WIPO, the leading provider of domain name disputes under the UDRP, has been appointed as a service provider for .eu disputes, as of June 1, 2017.
Previously, the only provider of dispute services for the .eu top-level domain was the Czech Arbitration Court (CAC) -- also a UDRP provider -- which has handled about 1,200 .eu disputes since 2006. Now, trademark owners will be able to choose between both WIPO (the World Intellectual Property Organization) and CAC when filing a complaint under the .eu Alternative Dispute Resolution Rules (ADR).
Differences between .eu ADR and UDRP
The .eu ADR is very similar, but not identical, to the UDRP (the Uniform Domain Name Dispute Resolution Policy). Three key differences between the policies:
- The .eu ADR is limited to disputes involving "the name or names in respect of which a right or rights are recognized or established by national and/or Community law." However, the UDRP applies broadly to any "trademark or service mark in which the complainant has rights" -- without reference to any jurisdiction's law.
- The .eu ADR only requires a complainant to establish either that a domain name registrant lacks legitimate interests or that it has acted in bad faith. However, the UDRP requires versions of both of these elements.
- The .eu ADR requires that a complainant prove a disputed domain name "should be considered as having been registered or being used in bad faith" (emphasis added). However, the UDRP requires that a complainant prove a disputed domain name "has been registered and is being used in bad faith" (emphasis added). This is a key difference that many country-code top-level domains (ccTLDs) have adopted.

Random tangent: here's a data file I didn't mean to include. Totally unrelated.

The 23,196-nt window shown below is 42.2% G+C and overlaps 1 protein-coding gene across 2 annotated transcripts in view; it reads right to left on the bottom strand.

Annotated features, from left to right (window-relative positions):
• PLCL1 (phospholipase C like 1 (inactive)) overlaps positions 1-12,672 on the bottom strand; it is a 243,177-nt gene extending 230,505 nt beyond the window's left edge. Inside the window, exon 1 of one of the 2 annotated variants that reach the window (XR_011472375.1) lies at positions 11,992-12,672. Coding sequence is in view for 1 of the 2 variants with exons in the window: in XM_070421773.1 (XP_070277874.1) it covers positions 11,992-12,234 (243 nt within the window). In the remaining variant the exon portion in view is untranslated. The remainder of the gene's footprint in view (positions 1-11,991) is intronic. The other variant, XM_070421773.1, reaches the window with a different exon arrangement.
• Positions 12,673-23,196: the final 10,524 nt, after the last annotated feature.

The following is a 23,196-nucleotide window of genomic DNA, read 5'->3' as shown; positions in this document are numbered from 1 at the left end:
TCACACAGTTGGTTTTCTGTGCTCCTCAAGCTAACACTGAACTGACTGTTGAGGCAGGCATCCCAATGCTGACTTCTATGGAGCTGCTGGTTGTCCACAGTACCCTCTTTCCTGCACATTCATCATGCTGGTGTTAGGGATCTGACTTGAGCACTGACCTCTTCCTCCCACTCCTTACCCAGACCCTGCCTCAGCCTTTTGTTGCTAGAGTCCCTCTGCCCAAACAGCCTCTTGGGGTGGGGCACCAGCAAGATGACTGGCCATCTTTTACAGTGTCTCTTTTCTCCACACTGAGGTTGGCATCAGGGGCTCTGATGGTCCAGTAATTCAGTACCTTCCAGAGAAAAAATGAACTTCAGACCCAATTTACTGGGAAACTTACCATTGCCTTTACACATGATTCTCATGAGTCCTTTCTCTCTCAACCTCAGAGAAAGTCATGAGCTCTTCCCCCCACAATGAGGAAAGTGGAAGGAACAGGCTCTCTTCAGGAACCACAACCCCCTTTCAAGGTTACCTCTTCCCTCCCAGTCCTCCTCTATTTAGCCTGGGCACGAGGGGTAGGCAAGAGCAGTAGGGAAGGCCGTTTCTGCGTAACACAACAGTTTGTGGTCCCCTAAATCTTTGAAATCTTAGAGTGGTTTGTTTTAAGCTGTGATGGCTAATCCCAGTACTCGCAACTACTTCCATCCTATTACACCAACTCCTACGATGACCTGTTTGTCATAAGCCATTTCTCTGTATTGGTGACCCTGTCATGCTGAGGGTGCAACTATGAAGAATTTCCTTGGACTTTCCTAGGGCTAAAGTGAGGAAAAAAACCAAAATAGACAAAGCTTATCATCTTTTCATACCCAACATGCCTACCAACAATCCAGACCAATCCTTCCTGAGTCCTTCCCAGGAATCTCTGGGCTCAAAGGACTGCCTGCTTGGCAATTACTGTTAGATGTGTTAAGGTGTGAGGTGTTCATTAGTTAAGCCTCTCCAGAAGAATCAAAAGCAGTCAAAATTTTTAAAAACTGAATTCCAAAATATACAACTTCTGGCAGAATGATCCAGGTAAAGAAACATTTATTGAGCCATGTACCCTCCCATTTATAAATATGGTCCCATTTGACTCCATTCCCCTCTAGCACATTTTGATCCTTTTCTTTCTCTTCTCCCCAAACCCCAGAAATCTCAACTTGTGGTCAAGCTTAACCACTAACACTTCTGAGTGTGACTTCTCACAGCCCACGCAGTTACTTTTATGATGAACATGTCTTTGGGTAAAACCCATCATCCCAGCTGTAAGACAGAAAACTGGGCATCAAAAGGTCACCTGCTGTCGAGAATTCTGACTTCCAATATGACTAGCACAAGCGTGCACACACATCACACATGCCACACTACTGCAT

As these differences show, the .eu ADR is in some ways both broader and narrower than the UDRP. Therefore, trademark owners should carefully review the .eu policy before deciding whether filing a complaint is appropriate.
Similarities Between WIPO and CAC
As with the UDRP, WIPO and CAC have each adopted their own supplemental rules for the .eu ADR.
CAC has for some time offered a discount on .eu complaints, reducing the starting filing fee from 1,300 euros to only 300 euros. WIPO has announced that EURid, the registry manager for the .eu ccTLD, has made a similar arrangement, temporarily subsidizing 1,000 euros toward the standard filing fee -- making the fees identical at WIPO and CAC.
However, while both CAC and WIPO accept the payment of filing fees via bank transfer, WIPO also accepts payment online via credit card and also via a WIPO account.
CAC requires that all documents be filed online, while WIPO accepts filings via email.
Both WIPO's and CAC's supplemental rules limit .eu complaints and responses to 5,000 words each.
Finally, while it is unclear how WIPO intends to assign .eu proceedings to panelists, WIPO has a roster of about 463 panelists, while CAC has about 112 panelists.
(Disclosure: I am a panelist with both WIPO and CAC.)